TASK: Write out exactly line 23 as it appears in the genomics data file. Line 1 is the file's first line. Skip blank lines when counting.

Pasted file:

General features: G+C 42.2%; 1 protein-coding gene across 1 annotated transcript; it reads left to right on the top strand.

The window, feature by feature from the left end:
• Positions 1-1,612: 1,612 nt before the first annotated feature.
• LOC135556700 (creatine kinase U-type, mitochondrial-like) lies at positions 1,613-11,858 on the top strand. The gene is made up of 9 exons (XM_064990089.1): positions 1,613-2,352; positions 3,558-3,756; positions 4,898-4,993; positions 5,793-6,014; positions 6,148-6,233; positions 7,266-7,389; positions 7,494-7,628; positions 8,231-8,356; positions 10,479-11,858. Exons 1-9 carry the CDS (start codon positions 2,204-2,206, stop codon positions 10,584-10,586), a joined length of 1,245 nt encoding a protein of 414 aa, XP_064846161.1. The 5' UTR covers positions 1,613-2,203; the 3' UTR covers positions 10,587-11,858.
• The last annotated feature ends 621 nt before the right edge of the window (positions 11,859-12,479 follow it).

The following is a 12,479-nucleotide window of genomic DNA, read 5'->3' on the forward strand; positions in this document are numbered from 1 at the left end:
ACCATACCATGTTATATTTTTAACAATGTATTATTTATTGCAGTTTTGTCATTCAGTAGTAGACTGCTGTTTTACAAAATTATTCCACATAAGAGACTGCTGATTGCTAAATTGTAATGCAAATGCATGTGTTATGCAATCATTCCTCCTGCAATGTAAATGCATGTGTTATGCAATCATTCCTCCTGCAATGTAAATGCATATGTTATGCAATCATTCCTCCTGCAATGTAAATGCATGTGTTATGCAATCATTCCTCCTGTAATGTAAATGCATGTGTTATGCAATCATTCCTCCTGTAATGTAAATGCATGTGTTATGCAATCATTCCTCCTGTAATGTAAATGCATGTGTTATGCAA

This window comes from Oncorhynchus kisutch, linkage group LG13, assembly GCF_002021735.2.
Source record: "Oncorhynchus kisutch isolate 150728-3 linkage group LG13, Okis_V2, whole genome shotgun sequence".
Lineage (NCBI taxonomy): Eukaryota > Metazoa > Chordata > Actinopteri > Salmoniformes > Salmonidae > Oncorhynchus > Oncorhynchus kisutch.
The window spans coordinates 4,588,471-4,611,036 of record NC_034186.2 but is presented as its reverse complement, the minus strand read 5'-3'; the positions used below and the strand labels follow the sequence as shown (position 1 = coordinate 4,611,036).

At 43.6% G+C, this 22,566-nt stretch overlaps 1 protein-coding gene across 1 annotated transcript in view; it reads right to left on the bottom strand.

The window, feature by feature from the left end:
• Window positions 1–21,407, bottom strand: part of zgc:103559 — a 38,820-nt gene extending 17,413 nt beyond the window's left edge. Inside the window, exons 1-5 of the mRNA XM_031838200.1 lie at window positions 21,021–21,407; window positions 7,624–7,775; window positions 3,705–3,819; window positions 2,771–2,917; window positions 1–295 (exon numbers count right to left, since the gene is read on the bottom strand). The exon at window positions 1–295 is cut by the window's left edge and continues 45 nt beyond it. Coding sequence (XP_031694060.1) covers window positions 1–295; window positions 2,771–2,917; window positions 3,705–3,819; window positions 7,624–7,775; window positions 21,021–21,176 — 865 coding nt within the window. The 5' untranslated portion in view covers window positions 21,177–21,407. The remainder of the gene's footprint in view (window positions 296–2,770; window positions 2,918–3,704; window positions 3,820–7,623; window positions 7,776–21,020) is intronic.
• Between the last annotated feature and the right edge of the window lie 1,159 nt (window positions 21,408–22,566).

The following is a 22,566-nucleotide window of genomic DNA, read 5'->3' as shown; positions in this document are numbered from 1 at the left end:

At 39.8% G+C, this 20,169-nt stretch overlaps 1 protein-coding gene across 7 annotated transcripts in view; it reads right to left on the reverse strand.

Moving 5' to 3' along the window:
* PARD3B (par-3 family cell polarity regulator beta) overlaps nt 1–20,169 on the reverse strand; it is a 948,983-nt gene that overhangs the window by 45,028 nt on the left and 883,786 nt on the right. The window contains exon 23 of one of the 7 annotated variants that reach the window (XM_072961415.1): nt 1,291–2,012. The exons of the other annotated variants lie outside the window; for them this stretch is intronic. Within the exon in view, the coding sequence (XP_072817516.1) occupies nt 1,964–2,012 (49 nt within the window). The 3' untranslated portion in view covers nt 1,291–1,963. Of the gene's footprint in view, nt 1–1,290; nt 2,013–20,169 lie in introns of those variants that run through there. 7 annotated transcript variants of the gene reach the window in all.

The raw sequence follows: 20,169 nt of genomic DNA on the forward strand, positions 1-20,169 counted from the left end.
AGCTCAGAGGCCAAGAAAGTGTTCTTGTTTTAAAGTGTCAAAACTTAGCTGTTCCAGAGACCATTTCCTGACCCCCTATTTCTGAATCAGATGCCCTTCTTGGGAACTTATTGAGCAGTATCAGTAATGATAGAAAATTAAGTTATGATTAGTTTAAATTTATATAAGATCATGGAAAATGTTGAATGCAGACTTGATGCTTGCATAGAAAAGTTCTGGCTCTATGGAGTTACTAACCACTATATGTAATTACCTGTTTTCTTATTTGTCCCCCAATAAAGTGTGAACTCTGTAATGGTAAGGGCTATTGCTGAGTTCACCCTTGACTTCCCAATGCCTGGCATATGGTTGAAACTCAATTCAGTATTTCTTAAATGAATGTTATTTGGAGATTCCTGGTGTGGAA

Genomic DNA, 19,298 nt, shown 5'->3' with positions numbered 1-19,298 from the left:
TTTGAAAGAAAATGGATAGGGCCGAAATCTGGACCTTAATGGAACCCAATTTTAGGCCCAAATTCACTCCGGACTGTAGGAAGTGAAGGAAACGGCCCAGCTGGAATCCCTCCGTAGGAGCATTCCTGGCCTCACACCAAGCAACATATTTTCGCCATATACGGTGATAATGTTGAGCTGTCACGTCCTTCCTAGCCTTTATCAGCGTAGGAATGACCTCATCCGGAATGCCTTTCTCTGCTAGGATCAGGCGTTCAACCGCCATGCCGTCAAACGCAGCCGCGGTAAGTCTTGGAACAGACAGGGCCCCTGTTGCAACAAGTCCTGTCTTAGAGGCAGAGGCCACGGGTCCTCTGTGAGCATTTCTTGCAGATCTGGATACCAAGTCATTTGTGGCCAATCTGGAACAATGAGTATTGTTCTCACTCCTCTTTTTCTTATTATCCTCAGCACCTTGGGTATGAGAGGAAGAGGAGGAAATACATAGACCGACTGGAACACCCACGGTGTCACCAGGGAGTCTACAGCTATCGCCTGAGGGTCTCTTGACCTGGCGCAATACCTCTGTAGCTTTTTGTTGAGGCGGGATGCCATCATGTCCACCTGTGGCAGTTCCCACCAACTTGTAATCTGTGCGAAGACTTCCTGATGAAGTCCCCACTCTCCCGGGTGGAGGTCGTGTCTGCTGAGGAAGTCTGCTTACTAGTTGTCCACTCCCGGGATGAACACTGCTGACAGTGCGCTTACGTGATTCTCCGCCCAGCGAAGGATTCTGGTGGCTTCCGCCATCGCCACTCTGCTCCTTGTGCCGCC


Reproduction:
TTTGAAAGAAAATGGATAGGGCCGAAATCTGGACCTTAATGGAACCCAATTTTAGGCCCAAATTCACTCCGGACTGTAGGAAGTGAAGGAAACGGCCCAGCTGGAATCCCTCCGTAGGAGCATTCCTGGCCTCACACCAAGCAACATATTTTCGCCATATACGGTGATAATGTTGAGCTGTCACGTCCTTCCTAGCCTTTATCAGCGTAGGAATGACCTCATCCGGAATGCCTTTCTCTGCTAGGATCAGGCGTTCAACCGCCATGCCGTCAAACGCAGCCGCGGTAAGTCTTGGAACAGACAGGGCCCCTGTTGCAACAAGTCCTGTCTTAGAGGCAGAGGCCACGGGTCCTCTGTGAGCATTTCTTGCAGATCTGGATACCAAGTCATTTGTGGCCAATCTGGAACAATGAGTATTGTTCTCACTCCTCTTTTTCTTATTATCCTCAGCACCTTGGGTATGAGAGGAAGAGGAGGAAATACATAGACCGACTGGAACACCCACGGTGTCACCAGGGAGTCTACAGCTATCGCCTGAGGGTCTCTTGACCTGGCGCAATACCTCTGTAGCTTTTTGTTGAGGCGGGATGCCATCATGTCCACCTGTGGCAGTTCCCACCAACTTGTAATCTGTGCGAAGACTTCCTGATGAAGTCCCCACTCTCCCGGGTGGAGGTCGTGTCTGCTGAGGAAGTCTGCTTACTAGTTGTCCACTCCCGGGATGAACACTGCTGACAGTGCGCTTACGTGATTCTCCGCCCAGCGAAGGATTCTGGTGGCTTCCGCCATCGCCACTCTGCTCCTTGTGCCGCC